The Ethical Spectacle, May 1995, http://www.spectacle.org

Some Modest Proposals Regarding the Texas Concealed Carry Law

For the first time since the last century, Texas (along with many other states) is considering a bill to allow its citizens to carry concealed firearms. I have a few suggestions as to how to improve this legislation.

The first concerns my own status as a regular business traveller to Texas. The legislators obviously have not considered how frightening it is for an outsider, from a city with strict gun control laws, to travel to a place where anyone may be carrying a hidden weapon. Effectively, I am a second class citizen when visiting Texas, unable to exercise the same fundamental right of self-defense as those around me. There is a simple way to solve this: let's permit, or even mandate, automobile rental agencies to rent guns as well. If I can pick up a Smith & Wesson .357 magnum and shoulder holster along with my Ford Taurus at the airport, I will feel a lot safer when visiting your lovely state.

It is all very well to let everyone carry guns, but how are we to know whom it is acceptable to shoot? I am not aware that the concealed carry legislation sheds any light on this significant issue. Therefore, I am especially proud of the following proposals, which I have derived from a close reading of NRA materials on the Second Amendment.

1. It should be permissible to shoot law enforcement officials in self-defense if they are armed and you have a reasonable belief that they are not legitimately acting under color of law in taking action against you. Imagine what a comfort such a law would have been to Randy Weaver and David Koresh! I find ample precedent to support this proposed rule in two places: the Second Amendment itself, which says that carrying (and presumably using) guns is the best guarantee of liberty against an oppressive government, and the House of Representative's recent bill confirming a reasonable belief exception to the Fourth Amendment prohibition of unreasonable searches and seizures. What a lot of good can be accomplished in the name of a "reasonable belief"!

2. It should also be allowable to shoot someone else for carrying a concealed weapon. I know this is likely to be much more controversial than my first point above, but stick with me while I reason it through. According to a little book about self-defense sold in Texas gun shops, gun owners frequently (if erroneously) tell each other that if you shoot a perpetrator outside your house, you must drag him inside before the cops arrive. What is to prevent criminals from advising each other, similarly, that if you draw on a citizen, and he shoots you, you should conceal your weapon before the cops arrive? The bad guy is thus able to claim that the good guy shot him unprovoked. There is no other solution but to make the carrying of a concealed weapon prima facie justification for shooting the bearer--but only if he is a bad guy.

There is significant support for this position in NRA writings such as Lapierre, Guns, Crime and Freedom, (Regnery, 1994). Because the police cannot protect us, we must carry guns to defend ourselves against other people who carry guns--people who, if there were gun control laws, would still have guns, while we would not. There are, of course, a few problems in defining who is "bad" and who is "good", but that's what laws are for, to make distinctions! Anyway, Lapierre is helpful here too, in the examples he gives. If there were no gun control laws in New York City, he points out, the Orthodox Jews could have defended themselves against black rioters in Crown Heights , and, with relaxed rules in L.A., property owners could have more effectively defended themselves against black rioters there during the Rodney King riots.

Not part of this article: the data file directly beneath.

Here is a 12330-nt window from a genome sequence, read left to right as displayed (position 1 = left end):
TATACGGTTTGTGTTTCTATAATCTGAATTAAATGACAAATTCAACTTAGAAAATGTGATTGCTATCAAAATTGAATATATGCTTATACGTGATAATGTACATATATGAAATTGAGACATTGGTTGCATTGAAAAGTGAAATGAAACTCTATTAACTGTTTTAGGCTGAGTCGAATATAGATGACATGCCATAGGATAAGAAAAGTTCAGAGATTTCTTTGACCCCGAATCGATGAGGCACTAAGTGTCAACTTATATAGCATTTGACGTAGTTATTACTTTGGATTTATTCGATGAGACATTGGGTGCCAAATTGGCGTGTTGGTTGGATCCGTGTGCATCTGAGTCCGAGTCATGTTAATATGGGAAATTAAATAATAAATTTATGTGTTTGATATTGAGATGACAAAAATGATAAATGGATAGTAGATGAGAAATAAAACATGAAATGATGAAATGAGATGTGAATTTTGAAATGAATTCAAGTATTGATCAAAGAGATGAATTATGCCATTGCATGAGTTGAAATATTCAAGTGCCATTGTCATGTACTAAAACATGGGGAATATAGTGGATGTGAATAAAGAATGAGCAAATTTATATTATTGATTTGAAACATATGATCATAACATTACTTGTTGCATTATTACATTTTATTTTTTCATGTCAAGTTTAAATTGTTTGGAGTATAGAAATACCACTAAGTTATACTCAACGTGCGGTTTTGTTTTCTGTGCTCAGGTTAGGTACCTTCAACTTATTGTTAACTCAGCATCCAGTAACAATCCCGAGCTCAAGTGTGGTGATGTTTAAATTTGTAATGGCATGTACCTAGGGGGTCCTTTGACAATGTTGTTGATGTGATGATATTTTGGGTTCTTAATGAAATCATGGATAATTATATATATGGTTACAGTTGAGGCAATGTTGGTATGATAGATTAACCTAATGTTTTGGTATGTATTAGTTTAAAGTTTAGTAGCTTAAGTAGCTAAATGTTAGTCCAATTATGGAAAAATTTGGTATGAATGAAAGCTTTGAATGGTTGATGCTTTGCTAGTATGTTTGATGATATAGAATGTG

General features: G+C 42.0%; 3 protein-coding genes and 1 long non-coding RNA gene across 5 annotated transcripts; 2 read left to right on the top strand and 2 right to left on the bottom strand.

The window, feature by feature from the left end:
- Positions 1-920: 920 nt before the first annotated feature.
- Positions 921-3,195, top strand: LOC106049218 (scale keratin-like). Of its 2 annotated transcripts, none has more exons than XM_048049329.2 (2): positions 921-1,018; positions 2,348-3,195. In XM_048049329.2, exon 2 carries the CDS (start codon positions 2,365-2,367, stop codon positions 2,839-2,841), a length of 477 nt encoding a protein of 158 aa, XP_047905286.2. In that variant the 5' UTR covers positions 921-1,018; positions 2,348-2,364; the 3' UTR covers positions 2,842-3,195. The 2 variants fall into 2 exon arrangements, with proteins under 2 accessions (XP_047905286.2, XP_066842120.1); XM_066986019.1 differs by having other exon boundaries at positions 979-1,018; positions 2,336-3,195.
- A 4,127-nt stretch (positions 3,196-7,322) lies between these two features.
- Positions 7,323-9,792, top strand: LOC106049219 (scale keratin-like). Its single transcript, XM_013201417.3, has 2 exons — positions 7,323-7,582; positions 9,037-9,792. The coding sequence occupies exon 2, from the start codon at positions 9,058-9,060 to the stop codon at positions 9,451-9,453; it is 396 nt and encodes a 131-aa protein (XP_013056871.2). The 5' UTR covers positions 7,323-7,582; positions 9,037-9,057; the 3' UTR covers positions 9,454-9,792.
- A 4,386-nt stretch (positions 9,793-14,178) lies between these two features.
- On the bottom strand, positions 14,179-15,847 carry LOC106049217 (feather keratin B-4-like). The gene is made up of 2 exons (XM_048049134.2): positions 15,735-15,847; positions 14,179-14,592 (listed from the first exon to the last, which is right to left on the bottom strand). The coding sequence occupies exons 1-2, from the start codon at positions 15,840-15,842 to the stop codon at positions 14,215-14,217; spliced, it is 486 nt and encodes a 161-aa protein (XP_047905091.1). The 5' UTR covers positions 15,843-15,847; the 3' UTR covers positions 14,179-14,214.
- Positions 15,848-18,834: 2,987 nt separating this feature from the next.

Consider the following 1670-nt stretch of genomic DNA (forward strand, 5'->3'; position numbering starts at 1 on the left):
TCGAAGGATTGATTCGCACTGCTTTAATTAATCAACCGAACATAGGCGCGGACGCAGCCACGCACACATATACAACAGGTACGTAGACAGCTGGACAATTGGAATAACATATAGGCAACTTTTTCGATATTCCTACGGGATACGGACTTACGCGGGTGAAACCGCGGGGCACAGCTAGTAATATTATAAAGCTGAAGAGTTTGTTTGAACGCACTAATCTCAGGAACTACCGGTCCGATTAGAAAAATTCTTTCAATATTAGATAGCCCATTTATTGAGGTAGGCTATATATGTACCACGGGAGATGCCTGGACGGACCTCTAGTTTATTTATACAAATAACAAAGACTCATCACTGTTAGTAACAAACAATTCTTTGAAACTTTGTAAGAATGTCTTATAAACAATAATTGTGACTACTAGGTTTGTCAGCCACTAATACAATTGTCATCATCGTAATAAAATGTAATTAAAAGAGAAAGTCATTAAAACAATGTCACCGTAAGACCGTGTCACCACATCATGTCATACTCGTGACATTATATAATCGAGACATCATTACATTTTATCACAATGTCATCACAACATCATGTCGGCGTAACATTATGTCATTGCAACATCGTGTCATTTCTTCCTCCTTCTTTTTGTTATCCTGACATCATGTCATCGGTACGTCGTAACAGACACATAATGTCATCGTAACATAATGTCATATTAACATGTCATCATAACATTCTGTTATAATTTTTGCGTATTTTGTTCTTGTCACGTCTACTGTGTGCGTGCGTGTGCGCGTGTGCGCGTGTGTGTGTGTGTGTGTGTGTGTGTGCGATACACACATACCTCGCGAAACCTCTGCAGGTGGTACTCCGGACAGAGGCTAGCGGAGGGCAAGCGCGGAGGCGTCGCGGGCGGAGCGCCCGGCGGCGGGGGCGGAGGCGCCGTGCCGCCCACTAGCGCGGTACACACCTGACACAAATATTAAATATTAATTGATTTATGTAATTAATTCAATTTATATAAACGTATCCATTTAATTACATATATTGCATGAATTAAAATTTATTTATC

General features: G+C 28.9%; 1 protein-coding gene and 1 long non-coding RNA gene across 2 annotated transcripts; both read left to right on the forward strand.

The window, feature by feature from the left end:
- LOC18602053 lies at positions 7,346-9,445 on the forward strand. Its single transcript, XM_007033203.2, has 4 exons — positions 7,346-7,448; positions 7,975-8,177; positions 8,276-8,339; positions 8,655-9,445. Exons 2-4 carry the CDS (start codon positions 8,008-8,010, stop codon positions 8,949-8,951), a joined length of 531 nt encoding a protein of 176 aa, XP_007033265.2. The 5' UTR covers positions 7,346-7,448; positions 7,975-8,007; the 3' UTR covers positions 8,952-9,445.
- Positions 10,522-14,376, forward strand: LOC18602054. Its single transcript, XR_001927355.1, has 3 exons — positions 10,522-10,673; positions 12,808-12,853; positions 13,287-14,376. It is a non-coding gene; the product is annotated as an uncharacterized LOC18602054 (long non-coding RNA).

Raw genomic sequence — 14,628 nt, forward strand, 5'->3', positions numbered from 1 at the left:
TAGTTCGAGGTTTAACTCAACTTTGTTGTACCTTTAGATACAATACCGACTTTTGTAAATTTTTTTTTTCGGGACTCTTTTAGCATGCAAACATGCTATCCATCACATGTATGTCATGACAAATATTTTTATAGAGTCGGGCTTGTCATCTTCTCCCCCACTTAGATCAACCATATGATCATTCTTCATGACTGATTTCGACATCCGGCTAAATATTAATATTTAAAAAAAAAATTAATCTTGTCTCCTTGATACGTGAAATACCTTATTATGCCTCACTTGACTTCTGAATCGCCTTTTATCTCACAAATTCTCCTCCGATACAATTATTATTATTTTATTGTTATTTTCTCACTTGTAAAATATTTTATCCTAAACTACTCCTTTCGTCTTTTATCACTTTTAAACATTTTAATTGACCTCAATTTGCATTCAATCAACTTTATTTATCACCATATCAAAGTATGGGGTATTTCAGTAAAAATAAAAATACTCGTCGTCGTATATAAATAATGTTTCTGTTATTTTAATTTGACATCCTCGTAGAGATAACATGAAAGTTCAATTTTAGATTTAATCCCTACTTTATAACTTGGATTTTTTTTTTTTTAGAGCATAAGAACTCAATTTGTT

3. This leads to a corrolary of rule no. 2. We can define a "bad" guy as someone who has previously committed a felony or other serious crime, has announced an intention to commit a crime or previously committed one or more legal acts supporting a reasonable belief that he intends to commit a crime, or belongs to an ethnic group which we reasonably believe has a tendency to commit crimes. (However, a prior record of violations of federal or local gun laws should by definition not constitute a "serious" crime for these purposes.) It now becomes easy to define a "good" guy as someone who does not meet any of the foregoing criteria.

4. The beauty of rules 2 and 3 is that they create a standard that is so objective, so easy to ascertain, that we can also streamline our expensive, complex, technicality-laden justice system, save society money and cut taxes. When someone is caught carrying a weapon, concealed or otherwise, a group of twelve local citizens could be immediately summoned by the arresting officer (or the citizen capturing the perp) to determine if the subject fits any one of the four categories in no. 3 based on clear and convincing evidence. If he does, lets enable the citizens to take immediate corrective action, by stringing the offender up from a tree or a lamp-post, where left for a day or two, he will do a persuasive job of discouraging other "bad" guys from the locality.

If the Texas legislature takes heed and enacts my proposed rules, we can successfully roll the clock back to 1830, removing all the really inconvenient verbiage from the Constitution, while preserving the only part of the document that's really important: the Second Amendment :{>

In early April, a man in Corpus Christi entered his ex-employer's offices and killed five people with a 9-millimeter semiautomatic pistol before killing himself.

In April, Tejano music queen Selena was murdered by an employee and fan with a legally purchased .38 caliber pistol, bought at a San Antonio gun dealer.